Our criminal laws are adequate for punishing lawless behavior. But politicians have a hard time resisting the temptation to grandstand.
Passing laws that are commonly called "hate crimes" has been a recent trend at the state and federal level.
But a recent federal prosecution in Kentucky shows why it's easier to call for the passage of hate-crime laws than it is to actually prosecute them.
A federal jury recently convicted two men of kidnapping and conspiracy to commit kidnapping, while acquitting the pair of charges that they were motivated to engage in those criminal acts because the victim is a homosexual.
An Associated Press story reports that this case "was the first U.S. prosecution under a new federal law against anti-gay violence" and the tone of the story is one of bewilderment about the result.
"It was not clear why jurors ... rejected that argument (of a hate crime)," the AP story said.
Here's a hint: While jurors were convinced beyond a reasonable doubt that the assailants committed a kidnapping they were not convinced beyond a reasonable doubt about the assailants' motivation for the kidnapping.
The defense maintained that the kidnapping was related to criminal activity involving drugs and argued that it was a culmination of a day of drinking and drug abuse that left the assailants too intoxicated to form any coherent plan for their behavior.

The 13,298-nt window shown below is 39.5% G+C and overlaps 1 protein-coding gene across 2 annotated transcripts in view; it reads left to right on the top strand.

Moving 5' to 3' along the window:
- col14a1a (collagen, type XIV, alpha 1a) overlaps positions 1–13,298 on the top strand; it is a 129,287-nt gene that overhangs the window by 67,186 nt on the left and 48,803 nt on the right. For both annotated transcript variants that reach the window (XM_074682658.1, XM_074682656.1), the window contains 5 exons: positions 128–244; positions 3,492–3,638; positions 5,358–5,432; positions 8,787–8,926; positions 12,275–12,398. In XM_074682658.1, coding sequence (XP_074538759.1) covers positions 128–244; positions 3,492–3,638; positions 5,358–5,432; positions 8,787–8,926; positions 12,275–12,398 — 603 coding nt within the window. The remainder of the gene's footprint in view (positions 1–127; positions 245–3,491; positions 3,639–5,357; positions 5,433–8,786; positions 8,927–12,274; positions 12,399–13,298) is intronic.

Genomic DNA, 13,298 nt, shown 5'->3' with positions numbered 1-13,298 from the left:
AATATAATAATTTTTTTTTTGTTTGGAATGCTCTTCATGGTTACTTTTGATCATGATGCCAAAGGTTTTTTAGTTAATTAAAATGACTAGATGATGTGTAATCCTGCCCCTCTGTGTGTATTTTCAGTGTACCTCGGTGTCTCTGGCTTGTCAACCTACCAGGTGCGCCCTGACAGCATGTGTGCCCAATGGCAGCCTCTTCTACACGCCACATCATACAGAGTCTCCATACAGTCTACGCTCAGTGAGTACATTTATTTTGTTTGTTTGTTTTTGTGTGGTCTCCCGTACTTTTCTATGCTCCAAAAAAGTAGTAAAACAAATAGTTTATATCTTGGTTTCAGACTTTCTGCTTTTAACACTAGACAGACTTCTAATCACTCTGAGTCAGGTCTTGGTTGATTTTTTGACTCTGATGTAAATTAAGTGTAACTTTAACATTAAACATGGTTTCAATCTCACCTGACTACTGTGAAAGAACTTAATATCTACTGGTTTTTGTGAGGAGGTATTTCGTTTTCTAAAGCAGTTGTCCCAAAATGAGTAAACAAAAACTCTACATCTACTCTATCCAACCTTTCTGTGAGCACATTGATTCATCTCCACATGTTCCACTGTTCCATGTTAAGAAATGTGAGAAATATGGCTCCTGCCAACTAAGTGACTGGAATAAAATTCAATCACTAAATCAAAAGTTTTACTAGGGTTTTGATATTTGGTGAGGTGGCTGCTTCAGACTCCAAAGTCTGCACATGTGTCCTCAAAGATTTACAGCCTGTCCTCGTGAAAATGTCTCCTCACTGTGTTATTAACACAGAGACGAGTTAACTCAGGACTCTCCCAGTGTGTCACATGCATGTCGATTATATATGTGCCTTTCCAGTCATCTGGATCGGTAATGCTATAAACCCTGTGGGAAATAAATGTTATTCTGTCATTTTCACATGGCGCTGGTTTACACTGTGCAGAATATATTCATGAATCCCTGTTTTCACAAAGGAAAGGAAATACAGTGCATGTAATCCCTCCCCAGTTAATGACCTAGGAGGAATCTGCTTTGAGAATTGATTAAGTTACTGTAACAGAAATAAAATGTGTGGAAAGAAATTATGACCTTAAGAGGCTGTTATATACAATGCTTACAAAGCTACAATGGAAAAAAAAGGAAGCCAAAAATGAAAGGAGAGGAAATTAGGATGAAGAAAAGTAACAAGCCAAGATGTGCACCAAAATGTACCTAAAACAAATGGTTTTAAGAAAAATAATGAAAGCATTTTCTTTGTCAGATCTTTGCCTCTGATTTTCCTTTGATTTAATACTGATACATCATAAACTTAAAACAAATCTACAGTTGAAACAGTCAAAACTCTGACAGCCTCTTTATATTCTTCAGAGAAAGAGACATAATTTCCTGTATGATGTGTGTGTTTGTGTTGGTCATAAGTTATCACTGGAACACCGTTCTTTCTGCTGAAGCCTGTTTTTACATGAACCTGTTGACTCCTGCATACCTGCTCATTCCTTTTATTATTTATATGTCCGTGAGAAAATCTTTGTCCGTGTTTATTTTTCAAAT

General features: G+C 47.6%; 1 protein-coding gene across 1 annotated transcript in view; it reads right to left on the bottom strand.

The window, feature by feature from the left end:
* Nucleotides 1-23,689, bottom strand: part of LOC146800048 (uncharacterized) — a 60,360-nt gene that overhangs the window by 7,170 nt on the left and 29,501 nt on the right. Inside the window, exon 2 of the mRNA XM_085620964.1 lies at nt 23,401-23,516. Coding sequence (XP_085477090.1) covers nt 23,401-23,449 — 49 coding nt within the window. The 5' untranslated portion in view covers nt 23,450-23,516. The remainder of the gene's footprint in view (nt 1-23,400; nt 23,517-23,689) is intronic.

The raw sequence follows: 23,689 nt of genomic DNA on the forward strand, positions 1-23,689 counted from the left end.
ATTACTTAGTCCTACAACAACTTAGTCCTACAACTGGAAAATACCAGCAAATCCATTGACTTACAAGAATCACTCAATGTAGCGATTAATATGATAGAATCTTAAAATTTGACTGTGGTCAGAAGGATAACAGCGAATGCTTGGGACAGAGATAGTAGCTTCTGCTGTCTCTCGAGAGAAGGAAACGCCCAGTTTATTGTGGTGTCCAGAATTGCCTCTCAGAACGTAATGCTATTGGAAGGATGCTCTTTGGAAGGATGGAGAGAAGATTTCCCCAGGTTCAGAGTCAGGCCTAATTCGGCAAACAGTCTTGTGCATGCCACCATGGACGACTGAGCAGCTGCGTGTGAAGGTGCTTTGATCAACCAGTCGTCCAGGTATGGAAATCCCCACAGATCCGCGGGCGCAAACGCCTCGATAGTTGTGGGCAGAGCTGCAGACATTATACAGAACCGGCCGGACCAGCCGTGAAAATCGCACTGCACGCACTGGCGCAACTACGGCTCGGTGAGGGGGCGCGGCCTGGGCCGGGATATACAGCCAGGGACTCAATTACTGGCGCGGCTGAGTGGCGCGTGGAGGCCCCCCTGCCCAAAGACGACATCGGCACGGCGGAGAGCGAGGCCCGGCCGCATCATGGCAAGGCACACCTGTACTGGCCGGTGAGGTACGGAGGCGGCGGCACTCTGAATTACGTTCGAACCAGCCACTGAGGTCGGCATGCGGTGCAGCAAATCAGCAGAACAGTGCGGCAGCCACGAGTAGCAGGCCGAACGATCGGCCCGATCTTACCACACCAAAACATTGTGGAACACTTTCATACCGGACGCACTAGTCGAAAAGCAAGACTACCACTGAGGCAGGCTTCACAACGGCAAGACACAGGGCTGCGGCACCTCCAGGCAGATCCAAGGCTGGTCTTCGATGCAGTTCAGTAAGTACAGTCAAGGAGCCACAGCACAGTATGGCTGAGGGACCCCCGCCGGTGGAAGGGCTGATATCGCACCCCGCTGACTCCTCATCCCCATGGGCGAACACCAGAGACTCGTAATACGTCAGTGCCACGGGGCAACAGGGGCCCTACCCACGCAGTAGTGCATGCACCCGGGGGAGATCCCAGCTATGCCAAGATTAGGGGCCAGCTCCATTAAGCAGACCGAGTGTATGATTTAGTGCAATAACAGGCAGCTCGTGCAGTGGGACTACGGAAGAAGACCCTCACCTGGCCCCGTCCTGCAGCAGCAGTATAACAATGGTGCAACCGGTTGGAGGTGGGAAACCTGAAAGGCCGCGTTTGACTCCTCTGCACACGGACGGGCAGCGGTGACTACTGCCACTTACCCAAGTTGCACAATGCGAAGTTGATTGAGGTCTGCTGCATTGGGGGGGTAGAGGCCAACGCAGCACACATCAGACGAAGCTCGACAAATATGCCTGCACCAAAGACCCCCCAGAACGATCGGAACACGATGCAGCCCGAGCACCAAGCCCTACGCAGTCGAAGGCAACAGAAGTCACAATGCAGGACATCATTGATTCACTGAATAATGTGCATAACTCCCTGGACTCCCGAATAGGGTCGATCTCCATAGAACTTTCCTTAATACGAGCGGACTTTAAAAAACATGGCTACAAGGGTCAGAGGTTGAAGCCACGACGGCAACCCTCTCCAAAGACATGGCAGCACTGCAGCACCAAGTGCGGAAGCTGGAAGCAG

Defense lawyers, of course, say a lot of things, many of which are self-serving. But during the course of the attack even the victim could only speculate about what was happening.
"They're trying to kill me. I didn't know what they were going to do. I think it's because I'm gay," he said in a 911 call for help.
Speculating about motives hardly passes the credibility requirements in federal court.
If an individual is charged with a crime — kidnapping in this case — prosecutors are required to prove that individual committed the crime. It's pretty much black or white.
If prosecutors charge that an individual committed a hate crime, they are required not just to prove the accused committed the criminal act, but also the reason for the criminal act. In other words, hate crimes require prosecutors to prove an additional element, one related to a state of mind that can lend it to speculation.
Hate-crime laws criminalize behavior that already is criminal. They raise the uncomfortable question of whether people should be penalized for what they think, and are not just redundant but more difficult to prove. Politicians love hate-crime laws because it gets them votes. Unfortunately, hate-crime laws are more about political rhetoric than prosecutorial reality. The two men convicted of the kidnapping but acquitted of engaging in a hate crime are scheduled to be sentenced on Feb. 21.